A graduation requirement for each Harvard Law School LLM student is to research and write a paper on a legal topic, of at least 25 pages (short paper) or at least 50 pages (long paper) in length, under the supervision of an HLS faculty member.
Our LLM students are currently deep in the process of finding faculty supervisors and preparing their LLM paper proposals, which are due October 22.
The HLS Graduate Program has created LLM paper writing groups, organized by topic and led by experienced and knowledgeable SJD students, to provide the LLMs with a supportive and encouraging workshop-like environment for the process of completing this rigorous academic requirement.
Each LLM paper writing group has an assigned research librarian. I have been assigned to help out three groups this year:
(1) Constitutional & Administrative Law (generally known as “public law” and also includes people writing about legal theory and philosophy)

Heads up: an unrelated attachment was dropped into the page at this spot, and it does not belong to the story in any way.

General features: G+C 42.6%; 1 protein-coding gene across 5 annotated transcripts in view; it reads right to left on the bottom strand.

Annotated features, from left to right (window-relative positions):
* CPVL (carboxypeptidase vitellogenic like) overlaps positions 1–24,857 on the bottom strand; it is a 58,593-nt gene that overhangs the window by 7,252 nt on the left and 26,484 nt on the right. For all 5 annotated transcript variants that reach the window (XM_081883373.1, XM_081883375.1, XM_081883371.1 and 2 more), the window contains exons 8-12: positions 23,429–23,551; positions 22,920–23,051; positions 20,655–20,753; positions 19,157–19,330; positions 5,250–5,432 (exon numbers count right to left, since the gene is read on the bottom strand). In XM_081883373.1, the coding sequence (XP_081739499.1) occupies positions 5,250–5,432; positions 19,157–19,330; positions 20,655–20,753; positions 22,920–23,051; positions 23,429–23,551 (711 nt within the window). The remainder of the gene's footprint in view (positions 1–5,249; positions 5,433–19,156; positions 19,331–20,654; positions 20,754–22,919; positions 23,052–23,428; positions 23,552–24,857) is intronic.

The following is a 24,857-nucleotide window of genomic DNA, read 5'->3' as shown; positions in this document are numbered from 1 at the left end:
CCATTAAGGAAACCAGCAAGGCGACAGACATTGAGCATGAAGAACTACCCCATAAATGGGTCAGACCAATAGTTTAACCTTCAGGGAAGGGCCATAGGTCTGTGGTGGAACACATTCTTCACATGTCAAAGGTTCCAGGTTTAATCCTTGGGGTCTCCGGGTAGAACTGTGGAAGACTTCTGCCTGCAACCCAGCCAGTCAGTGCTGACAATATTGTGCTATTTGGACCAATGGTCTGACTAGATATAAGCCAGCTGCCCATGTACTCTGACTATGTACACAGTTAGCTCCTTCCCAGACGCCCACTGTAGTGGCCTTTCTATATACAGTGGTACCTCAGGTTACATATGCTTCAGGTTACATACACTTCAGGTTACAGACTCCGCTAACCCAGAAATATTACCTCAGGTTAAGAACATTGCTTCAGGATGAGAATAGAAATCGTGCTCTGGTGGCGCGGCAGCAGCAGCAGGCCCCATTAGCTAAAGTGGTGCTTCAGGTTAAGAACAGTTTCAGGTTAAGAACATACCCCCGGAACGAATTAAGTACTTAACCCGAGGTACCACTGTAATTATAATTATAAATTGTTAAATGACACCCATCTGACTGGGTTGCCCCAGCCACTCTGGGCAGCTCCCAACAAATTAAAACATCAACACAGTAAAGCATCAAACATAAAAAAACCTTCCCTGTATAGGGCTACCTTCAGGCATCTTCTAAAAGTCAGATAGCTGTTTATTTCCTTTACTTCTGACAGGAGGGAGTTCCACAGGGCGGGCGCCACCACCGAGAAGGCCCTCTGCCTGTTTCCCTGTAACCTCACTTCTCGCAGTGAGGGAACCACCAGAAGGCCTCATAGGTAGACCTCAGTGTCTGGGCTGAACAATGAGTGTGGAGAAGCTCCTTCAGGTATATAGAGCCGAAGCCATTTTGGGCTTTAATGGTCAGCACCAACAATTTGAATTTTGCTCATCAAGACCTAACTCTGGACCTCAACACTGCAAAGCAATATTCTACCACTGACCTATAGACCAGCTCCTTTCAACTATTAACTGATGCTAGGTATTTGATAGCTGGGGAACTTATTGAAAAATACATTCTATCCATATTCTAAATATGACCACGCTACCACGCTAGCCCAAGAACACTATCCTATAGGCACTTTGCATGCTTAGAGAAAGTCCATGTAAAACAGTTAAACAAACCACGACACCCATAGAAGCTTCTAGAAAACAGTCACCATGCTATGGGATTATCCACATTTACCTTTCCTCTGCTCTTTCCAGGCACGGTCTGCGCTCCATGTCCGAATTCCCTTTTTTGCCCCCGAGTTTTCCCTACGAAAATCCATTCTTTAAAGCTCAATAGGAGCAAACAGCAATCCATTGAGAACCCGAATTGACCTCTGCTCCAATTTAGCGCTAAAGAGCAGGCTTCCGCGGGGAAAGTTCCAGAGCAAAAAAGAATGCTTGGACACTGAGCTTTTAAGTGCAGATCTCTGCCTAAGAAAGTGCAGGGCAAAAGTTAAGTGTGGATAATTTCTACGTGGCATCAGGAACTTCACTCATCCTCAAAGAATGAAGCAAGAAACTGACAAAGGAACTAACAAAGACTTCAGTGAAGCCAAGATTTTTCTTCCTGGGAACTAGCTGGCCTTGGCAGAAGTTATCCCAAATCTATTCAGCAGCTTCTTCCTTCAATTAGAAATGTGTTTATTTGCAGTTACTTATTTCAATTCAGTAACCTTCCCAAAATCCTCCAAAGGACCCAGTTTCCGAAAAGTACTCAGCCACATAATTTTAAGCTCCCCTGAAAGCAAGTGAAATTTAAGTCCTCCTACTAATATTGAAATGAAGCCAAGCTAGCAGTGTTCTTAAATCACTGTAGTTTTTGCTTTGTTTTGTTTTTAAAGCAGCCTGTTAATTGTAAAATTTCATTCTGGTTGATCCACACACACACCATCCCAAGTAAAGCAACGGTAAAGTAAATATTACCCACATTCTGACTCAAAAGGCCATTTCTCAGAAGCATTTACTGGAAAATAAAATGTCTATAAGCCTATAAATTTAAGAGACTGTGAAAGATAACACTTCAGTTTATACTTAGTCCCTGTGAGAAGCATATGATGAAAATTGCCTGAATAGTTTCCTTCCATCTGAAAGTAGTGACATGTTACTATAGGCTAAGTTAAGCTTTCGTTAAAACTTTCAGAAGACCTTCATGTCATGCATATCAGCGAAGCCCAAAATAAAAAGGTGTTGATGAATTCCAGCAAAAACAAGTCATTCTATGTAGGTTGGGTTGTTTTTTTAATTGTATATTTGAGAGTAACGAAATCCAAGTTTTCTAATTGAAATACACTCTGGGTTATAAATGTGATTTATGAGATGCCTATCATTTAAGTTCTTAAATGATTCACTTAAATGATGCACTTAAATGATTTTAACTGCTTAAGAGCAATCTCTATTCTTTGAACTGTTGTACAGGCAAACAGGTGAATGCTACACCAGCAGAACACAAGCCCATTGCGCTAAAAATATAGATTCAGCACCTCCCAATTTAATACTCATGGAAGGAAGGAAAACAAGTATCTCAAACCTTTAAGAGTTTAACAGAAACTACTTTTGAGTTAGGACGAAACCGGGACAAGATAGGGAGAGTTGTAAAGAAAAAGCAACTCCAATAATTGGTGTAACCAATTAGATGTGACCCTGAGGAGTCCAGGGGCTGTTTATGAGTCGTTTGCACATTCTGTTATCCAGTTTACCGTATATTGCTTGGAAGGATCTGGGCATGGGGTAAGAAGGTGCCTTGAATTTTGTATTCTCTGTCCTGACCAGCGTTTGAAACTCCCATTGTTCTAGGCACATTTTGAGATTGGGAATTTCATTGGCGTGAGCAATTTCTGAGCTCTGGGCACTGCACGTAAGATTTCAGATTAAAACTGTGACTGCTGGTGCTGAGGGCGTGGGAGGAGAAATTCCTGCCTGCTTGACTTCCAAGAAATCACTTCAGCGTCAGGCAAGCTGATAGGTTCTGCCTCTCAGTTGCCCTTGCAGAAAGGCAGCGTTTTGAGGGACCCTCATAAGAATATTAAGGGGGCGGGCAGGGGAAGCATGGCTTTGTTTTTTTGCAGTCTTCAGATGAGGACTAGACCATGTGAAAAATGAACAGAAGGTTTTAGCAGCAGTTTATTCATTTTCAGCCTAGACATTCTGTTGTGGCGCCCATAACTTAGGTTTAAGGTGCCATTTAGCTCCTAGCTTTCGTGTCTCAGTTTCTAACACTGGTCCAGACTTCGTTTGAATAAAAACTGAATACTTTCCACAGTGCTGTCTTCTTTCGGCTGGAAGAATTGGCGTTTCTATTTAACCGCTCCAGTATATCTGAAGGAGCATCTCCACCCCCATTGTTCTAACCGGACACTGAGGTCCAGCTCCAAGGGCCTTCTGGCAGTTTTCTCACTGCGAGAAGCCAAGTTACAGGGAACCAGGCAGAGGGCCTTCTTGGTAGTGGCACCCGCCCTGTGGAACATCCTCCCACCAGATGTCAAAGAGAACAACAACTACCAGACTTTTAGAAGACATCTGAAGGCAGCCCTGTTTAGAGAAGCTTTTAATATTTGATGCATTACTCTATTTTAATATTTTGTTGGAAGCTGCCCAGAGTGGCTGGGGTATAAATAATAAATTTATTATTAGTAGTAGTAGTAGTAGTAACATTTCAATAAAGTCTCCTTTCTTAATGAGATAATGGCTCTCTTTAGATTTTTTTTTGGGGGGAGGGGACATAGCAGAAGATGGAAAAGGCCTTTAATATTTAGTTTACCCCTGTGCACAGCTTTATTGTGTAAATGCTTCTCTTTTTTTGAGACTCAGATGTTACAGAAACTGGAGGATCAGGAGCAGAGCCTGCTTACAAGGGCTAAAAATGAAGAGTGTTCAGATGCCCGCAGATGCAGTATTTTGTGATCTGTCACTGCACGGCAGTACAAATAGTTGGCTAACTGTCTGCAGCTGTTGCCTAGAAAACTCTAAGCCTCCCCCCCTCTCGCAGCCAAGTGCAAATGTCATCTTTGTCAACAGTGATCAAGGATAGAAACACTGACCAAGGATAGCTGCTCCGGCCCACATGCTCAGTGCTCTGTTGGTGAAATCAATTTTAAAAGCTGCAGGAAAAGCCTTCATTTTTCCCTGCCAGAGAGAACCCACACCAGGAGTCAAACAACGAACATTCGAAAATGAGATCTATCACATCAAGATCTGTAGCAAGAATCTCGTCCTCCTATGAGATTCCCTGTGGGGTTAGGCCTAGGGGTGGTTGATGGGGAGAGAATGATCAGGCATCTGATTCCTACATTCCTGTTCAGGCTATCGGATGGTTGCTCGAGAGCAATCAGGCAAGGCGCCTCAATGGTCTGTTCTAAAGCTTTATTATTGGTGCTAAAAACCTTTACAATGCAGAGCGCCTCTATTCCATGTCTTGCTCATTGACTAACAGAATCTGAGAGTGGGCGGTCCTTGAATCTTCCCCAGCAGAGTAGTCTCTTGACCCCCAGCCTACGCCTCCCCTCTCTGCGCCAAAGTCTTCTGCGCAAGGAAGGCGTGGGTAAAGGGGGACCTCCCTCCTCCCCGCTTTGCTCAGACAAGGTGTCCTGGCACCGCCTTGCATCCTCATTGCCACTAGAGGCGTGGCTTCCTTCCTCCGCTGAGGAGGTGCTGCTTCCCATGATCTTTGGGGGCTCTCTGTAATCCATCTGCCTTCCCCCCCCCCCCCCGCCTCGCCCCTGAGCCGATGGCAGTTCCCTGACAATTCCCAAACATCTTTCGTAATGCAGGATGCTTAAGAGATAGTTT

(2) Private Law (includes contractual obligations, legal remedies, law and technology, and health law/bioethics)
(3) Trade and Private International Law (includes international investment law, international trade law, antitrust, and arbitration)
This year, I decided to create extensive research guides for each of my groups. These guides include pre-populated searches of Harvard’s HOLLIS library catalog, using specialized subject terms. They also include information about using the HLS Library’s subscription databases for law journal research.
The good news is that these research guides are freely available online and can be used by anyone! Feel free to check them out and let me know what you think:
- Research Guide: Constitutional & Administrative Law LLM Long Paper Writing Group
- Research Guide: Private Law LLM Long Paper Writing Group
- Research Guide: Trade and Private International Law LLM Long Paper Writing Group
I also completely overhauled our International Arbitration Research Guide this fall. Several members of the Trade and Private International Law Group have found to be especially helpful. It includes information about the many arbitration-related databases to which the HLS Library subscribes.
Did you know that the HLS Library has published more than 150 research guides? You can access them online at https://guides.library.harvard.edu/law.